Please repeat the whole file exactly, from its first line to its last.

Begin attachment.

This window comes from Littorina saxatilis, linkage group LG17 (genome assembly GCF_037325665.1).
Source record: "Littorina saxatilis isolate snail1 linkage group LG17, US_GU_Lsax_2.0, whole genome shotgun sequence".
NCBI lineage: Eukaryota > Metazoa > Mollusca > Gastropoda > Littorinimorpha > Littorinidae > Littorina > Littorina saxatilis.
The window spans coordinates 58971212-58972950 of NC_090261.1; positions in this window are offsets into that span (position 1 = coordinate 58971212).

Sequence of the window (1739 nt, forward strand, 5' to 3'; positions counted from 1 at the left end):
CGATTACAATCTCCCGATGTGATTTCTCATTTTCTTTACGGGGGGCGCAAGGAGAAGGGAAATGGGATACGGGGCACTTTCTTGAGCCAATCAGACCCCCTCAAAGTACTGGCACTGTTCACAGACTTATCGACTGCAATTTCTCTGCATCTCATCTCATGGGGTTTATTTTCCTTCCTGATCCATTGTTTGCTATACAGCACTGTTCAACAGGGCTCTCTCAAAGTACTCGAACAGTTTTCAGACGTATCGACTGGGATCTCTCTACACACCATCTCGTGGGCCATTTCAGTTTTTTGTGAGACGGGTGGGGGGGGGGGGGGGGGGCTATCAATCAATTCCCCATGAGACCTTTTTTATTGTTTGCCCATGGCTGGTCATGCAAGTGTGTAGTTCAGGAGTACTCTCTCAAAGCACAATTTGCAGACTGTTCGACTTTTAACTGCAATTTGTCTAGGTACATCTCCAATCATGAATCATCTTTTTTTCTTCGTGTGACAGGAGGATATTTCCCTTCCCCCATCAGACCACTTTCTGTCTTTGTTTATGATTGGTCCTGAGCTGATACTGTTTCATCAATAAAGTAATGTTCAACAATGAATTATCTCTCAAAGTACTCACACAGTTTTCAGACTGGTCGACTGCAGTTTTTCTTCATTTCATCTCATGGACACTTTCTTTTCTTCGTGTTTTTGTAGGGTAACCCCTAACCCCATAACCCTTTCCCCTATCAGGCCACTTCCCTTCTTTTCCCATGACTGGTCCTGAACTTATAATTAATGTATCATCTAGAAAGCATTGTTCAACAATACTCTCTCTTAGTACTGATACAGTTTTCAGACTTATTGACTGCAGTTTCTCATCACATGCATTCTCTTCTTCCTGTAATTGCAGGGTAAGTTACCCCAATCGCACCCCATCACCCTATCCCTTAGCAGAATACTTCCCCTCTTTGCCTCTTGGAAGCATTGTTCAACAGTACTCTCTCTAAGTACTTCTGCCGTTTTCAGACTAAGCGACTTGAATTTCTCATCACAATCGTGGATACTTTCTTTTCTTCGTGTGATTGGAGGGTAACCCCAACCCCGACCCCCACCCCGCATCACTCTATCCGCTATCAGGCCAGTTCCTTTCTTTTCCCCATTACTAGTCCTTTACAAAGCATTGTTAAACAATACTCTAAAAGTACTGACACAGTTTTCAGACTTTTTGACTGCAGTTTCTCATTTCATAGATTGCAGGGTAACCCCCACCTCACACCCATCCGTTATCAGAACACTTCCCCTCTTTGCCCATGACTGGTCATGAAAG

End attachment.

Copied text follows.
This window comes from Littorina saxatilis, linkage group LG17 (genome assembly GCF_037325665.1).
Source record: "Littorina saxatilis isolate snail1 linkage group LG17, US_GU_Lsax_2.0, whole genome shotgun sequence".
NCBI lineage: Eukaryota > Metazoa > Mollusca > Gastropoda > Littorinimorpha > Littorinidae > Littorina > Littorina saxatilis.
The window spans coordinates 58971212-58972950 of NC_090261.1; positions in this window are offsets into that span (position 1 = coordinate 58971212).

Sequence of the window (1739 nt, forward strand, 5' to 3'; positions counted from 1 at the left end):
CGATTACAATCTCCCGATGTGATTTCTCATTTTCTTTACGGGGGGCGCAAGGAGAAGGGAAATGGGATACGGGGCACTTTCTTGAGCCAATCAGACCCCCTCAAAGTACTGGCACTGTTCACAGACTTATCGACTGCAATTTCTCTGCATCTCATCTCATGGGGTTTATTTTCCTTCCTGATCCATTGTTTGCTATACAGCACTGTTCAACAGGGCTCTCTCAAAGTACTCGAACAGTTTTCAGACGTATCGACTGGGATCTCTCTACACACCATCTCGTGGGCCATTTCAGTTTTTTGTGAGACGGGTGGGGGGGGGGGGGGGGGGCTATCAATCAATTCCCCATGAGACCTTTTTTATTGTTTGCCCATGGCTGGTCATGCAAGTGTGTAGTTCAGGAGTACTCTCTCAAAGCACAATTTGCAGACTGTTCGACTTTTAACTGCAATTTGTCTAGGTACATCTCCAATCATGAATCATCTTTTTTTCTTCGTGTGACAGGAGGATATTTCCCTTCCCCCATCAGACCACTTTCTGTCTTTGTTTATGATTGGTCCTGAGCTGATACTGTTTCATCAATAAAGTAATGTTCAACAATGAATTATCTCTCAAAGTACTCACACAGTTTTCAGACTGGTCGACTGCAGTTTTTCTTCATTTCATCTCATGGACACTTTCTTTTCTTCGTGTTTTTGTAGGGTAACCCCTAACCCCATAACCCTTTCCCCTATCAGGCCACTTCCCTTCTTTTCCCATGACTGGTCCTGAACTTATAATTAATGTATCATCTAGAAAGCATTGTTCAACAATACTCTCTCTTAGTACTGATACAGTTTTCAGACTTATTGACTGCAGTTTCTCATCACATGCATTCTCTTCTTCCTGTAATTGCAGGGTAAGTTACCCCAATCGCACCCCATCACCCTATCCCTTAGCAGAATACTTCCCCTCTTTGCCTCTTGGAAGCATTGTTCAACAGTACTCTCTCTAAGTACTTCTGCCGTTTTCAGACTAAGCGACTTGAATTTCTCATCACAATCGTGGATACTTTCTTTTCTTCGTGTGATTGGAGGGTAACCCCAACCCCGACCCCCACCCCGCATCACTCTATCCGCTATCAGGCCAGTTCCTTTCTTTTCCCCATTACTAGTCCTTTACAAAGCATTGTTAAACAATACTCTAAAAGTACTGACACAGTTTTCAGACTTTTTGACTGCAGTTTCTCATTTCATAGATTGCAGGGTAACCCCCACCTCACACCCATCCGTTATCAGAACACTTCCCCTCTTTGCCCATGACTGGTCATGAAAG